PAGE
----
Monday, May 22, 2017

The Players

For those of you who can’t tell the players without a scorecard, we’ve prepared this handy list of Trump’s cabinet members and their mission statements.

Department Secretary Slogan
State Rex Tillerson Make oil great again.
Treasury Steve Mnuchin Make Wall St. great again.
Defense James Mattis Make America strong again.
Attorney General Jeff Sessions Fill America’s jails again.
Interior Ryan Zinke Make America for sale again.
Agriculture Sonny Perdue Make my family rich again.
Commerce Wilbur Ross Make me rich again.
Labor R. Alexander Costa Make Americans overwork again.
Health Tom Price Make America sick again.
Housing Ben Carson Huh?
Transportation Elaine Chao Make America walk again.
Energy Rick Perry Make fossil fuels great again.
Education Betsy DeVos Make America stupid again.
Veterans David Shulkin Benefit veterans again. Really.
Homeland Security John Kelly Make America white again.
CIA Mike Pompeo Make America secret again.
UN Nikki Haley Make America look great again.
EPA Scott Pruit Make America filthy again.
Small Business Linda McMahon Make America wrestle again.
OMB Mick Mulvaney Make America small again.

And, of course, Trump himself: Make America great again.

Wednesday, May 17, 2017

Net Futility

Technologists are making a lot of noise about net neutrality right now. The basic idea is that network providers should not be allowed to slow down traffic from sites they don’t like (i.e., sites that don’t pay them enough)

The fact is, the Internet is already dead. Or at least, the Web is. Most sites are so heavily laden with ads, videos, audio and other crap that it takes forever to get to the desired content. Pages take minutes to load, and during that time, portions of the page appear and disappear and scroll up and down in a manner guaranteed to frustrate anyone trying to read them.

A huge portion of all Internet traffic is Facebook, or pages that people have shared on Facebook. Sharing in this case means you mislead your friends into clicking the links to sites filled with ads, animations, auto-play noise, and listicles. A listicle is one of those pages that requires you to keep clicking Next to get through the content, while loading more and more ads, until you finally discover these were not the pages you were looking for anyway.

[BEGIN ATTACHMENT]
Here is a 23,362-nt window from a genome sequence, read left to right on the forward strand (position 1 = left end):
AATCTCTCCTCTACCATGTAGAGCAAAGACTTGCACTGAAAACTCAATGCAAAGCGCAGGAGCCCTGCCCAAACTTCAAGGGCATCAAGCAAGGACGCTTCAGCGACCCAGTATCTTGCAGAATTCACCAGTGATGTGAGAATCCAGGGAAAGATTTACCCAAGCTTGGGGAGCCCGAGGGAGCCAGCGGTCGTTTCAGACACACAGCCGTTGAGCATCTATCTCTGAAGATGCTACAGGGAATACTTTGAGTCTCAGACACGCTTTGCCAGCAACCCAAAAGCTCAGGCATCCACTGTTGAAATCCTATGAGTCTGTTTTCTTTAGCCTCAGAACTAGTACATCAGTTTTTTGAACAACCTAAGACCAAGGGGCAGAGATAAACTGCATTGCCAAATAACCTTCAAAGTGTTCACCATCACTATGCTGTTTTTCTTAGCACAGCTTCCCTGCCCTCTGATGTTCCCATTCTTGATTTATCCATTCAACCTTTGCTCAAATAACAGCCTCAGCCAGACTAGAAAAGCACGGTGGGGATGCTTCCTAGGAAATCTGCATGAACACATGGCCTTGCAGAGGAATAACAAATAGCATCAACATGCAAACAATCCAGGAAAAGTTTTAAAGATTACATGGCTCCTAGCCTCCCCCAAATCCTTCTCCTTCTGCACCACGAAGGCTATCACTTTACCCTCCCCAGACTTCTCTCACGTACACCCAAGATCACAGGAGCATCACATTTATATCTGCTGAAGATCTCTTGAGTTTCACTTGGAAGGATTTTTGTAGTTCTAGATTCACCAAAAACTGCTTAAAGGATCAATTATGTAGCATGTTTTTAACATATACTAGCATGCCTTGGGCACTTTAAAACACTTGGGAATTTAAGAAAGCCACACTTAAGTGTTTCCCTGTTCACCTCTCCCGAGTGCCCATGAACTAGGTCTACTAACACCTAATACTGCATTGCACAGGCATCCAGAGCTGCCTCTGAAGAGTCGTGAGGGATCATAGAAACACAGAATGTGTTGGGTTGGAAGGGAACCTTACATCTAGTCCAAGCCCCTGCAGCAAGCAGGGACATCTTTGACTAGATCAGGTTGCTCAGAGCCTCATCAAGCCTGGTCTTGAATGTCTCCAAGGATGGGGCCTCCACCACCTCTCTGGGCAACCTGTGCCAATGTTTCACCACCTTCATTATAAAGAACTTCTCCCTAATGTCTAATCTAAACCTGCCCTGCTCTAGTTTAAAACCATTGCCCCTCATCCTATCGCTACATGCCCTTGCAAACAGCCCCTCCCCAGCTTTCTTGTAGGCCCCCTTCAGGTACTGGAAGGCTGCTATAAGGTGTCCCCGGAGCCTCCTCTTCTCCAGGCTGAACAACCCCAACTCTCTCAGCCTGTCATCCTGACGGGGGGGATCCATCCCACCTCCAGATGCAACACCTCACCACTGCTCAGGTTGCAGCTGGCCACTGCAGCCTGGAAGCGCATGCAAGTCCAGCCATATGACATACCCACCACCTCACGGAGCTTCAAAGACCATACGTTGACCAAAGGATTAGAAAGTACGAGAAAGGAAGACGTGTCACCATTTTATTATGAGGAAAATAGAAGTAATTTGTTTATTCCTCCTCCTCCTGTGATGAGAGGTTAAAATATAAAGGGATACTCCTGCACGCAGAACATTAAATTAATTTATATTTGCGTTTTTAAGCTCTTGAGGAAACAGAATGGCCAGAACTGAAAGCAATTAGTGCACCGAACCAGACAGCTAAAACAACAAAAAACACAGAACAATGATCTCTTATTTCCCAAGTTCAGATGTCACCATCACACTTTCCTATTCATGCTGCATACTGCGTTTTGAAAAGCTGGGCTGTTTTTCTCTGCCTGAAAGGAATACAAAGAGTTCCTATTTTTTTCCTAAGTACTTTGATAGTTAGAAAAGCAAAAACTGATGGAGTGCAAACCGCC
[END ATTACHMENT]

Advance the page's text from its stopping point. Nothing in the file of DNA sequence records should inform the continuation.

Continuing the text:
Forget net neutrality. Sites are slowing themselves down. You want faster Web pages? Leave out the freaking ads!

The other hot topic now is network security. People are talking about encrypting their data to prevent prying eyes from seeing which porn they’ve been searching, and using a virtual private networks (VPN) to hide which Web sites they’re visiting, though these sites already know what you’re looking at anyway.

And everyone is talking about covering your camera with a piece of tape, so no one can turn it on remotely to spy on you. Of course, that only protects you if you like to stand in front of your computer holding up a sign with all your private information on it. What you really want to block is the microphones in your computer.

Monday, May 15, 2017


One of the dire problems facing our society is stress. We find stress just in going about our lives … getting to work, doing the work, getting home … even trying to have fun is stressful.

And, of course, all this stress is not healthy. Doctors tell us we have to eliminate stress from our lives, that it causes or aggravates other medical problems.

The tests show that you have cancer. Try to relax.
This stress is so prevalent that people now take classes in how to relax. One of the more popular techniques is mindfulness, which is another way of saying “pay attention, for chrissake.”

Seriously, the central idea of mindfulness is just being aware of what’s going on around you … the sights, sounds, smells, etc. No less a newspaper than the mighty New York Times has a regular column on mindfulness that actually tells you what to notice in different situations: Feel the water as it hits your body … When you exit the shower, dry yourself.

Where would we be without the mainstream media?

Here’s a simple step-by-step procedure that could greatly benefit most of us as individuals, and society as a whole:

  1. Put down the goddamned phone.
There. You immediately start to notice things. Hmmm. Smell that coffee. Hear all those birds. Who knew there were so many birds around here? Wow! Look at those people pointing and yelling. Hey! See that bus coming this way!

Now don’t you feel better already?